It was a powerful judicial message to a community that saw one of its young Black men beaten to within an inch of his life by a white police officer.
The courts are listening.
For striking Dafonte Miller with a metal pipe, off-duty Toronto Const. Michael Theriault has been handed a relatively stiff sentence of nine months in jail.
“An acutely vulnerable young Black man was hit in the face with a metal pole while he was seriously injured, while he posed no threat and was actively seeking help,” said Ontario Superior Court Justice Joseph Di Luca in delivering his 90-minute decision.
“The fact that Mr. Theriault committed this offence despite his training and position as a police officer makes the offence all the more serious.”
It was a surprisingly harsh sentence considering police officers are seldom, if ever, sent to prison. But the judge noted that only “real jail” time would be enough to adequately denounce the gratuitous violence delivered on a vulnerable man whose eyeball had just ruptured from their violent altercation only minutes before.
Miller, who became a father three months ago, welcomed Di Luca’s decision to give his assailant a jail sentence. “Dafonte feels like he had a voice,” his lawyer Julian Falconer told a press conference. “He wants to (now) get on with his life.”
It will never be the same, of course – he will never regain sight in his left eye or forget the humiliation of being the one handcuffed that night by the off-duty cop who had just beaten him. But his ordeal did lead to Di Luca’s groundbreaking indictment of the historic anti-Black racism found in policing.
“The racialized context of the offence cannot be ignored,” the judge said.
“These are offences that shatter the community’s trust in the system. They serve as a constant reminder of the presence of systemic racism. They prevent the healing that is required to move forward because they demonstrate that true equality is not yet within reach.”
As a result, Di Luca said, “I find this type of offence requires a heightened degree of denunciation.” And “nothing short of a jail sentence” would send that message.
Theriault, though, is unlikely to be heading to prison any time soon.
The 28-year-old left the Oshawa courthouse Thursday afternoon after his lawyers successfully sought his bail pending his appeal.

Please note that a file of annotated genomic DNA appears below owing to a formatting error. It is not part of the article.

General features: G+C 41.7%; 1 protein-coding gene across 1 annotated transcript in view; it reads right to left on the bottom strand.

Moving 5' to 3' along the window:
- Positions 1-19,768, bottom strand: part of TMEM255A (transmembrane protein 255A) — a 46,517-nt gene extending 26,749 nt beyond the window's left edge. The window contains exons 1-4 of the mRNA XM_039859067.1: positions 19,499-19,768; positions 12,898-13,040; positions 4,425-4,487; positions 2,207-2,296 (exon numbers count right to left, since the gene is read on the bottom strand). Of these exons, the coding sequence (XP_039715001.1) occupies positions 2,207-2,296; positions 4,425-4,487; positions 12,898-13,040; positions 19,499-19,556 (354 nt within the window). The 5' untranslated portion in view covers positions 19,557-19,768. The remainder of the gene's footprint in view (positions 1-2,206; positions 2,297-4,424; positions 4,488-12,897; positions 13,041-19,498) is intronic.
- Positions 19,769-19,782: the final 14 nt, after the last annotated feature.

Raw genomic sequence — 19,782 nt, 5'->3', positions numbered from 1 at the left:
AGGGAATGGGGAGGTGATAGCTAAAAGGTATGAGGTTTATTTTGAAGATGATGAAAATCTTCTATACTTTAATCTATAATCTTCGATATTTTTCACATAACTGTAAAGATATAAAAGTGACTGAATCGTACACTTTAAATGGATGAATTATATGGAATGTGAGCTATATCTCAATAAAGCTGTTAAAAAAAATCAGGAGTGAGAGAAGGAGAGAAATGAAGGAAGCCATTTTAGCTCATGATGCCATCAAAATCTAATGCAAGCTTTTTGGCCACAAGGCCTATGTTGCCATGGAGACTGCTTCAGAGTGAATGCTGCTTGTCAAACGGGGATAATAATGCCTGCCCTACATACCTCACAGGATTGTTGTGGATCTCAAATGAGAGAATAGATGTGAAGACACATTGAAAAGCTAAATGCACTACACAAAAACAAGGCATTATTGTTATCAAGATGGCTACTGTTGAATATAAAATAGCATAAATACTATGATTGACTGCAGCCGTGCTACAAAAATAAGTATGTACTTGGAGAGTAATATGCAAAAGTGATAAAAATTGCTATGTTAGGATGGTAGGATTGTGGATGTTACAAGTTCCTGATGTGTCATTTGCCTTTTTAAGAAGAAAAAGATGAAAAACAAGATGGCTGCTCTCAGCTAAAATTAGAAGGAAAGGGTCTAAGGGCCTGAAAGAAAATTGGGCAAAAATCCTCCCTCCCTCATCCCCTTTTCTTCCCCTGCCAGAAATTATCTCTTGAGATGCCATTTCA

“As the matter is now before that court, it is really not appropriate to comment on today’s decision other than to indicate I anticipate that he will also be filing a Notice of Appeal against the sentence,” said Theriault’s lawyer Michael Lacy.
While free, he will no longer be able to draw on his police salary. According to a Toronto Police press release, he’s now been suspended without pay by Chief of Police James Ramer.
The Toronto Police Professional Standards unit will also resume its investigation into the events of the evening of Dec. 28, 2016, the release said. Theriault faces a disciplinary hearing after his appeals are exhausted.
The judge accepted that Theriault and his civilian brother, Christian, chased Miller after catching him stealing change from their parents’ truck – though Miller still disputes the allegation. The brothers claimed they were assaulted and feared for their lives when they tried to apprehend him.
While he was skeptical, the judge was left with a reasonable doubt that Miller was initially wielding the metal pipe and Theriault was just defending himself when the young man was first struck in the left eye.
But he found him guilty of assault for continuing to hit Miller in the face even after he’d retreated and was desperately seeking help at a neighbour’s door.
In sentencing Theriault to a “substantial but not crushing” jail term, 12-months’ probation and a five-year weapons prohibition order, the judge acknowledged his police career is likely over. He urged him to resume being an otherwise productive member of society after his sentence is served.
“To Mr. Miller and Mr. Miller’s family, I wish you well in your healing process,” Di Luca said. “I hope you find strength, peace and solace to move forward.”
His final kind words were reserved for the man who has destroyed his own life as well as his victim’s: “Mr. Theriault, good luck to you, sir.”
And the disgraced police officer was led away.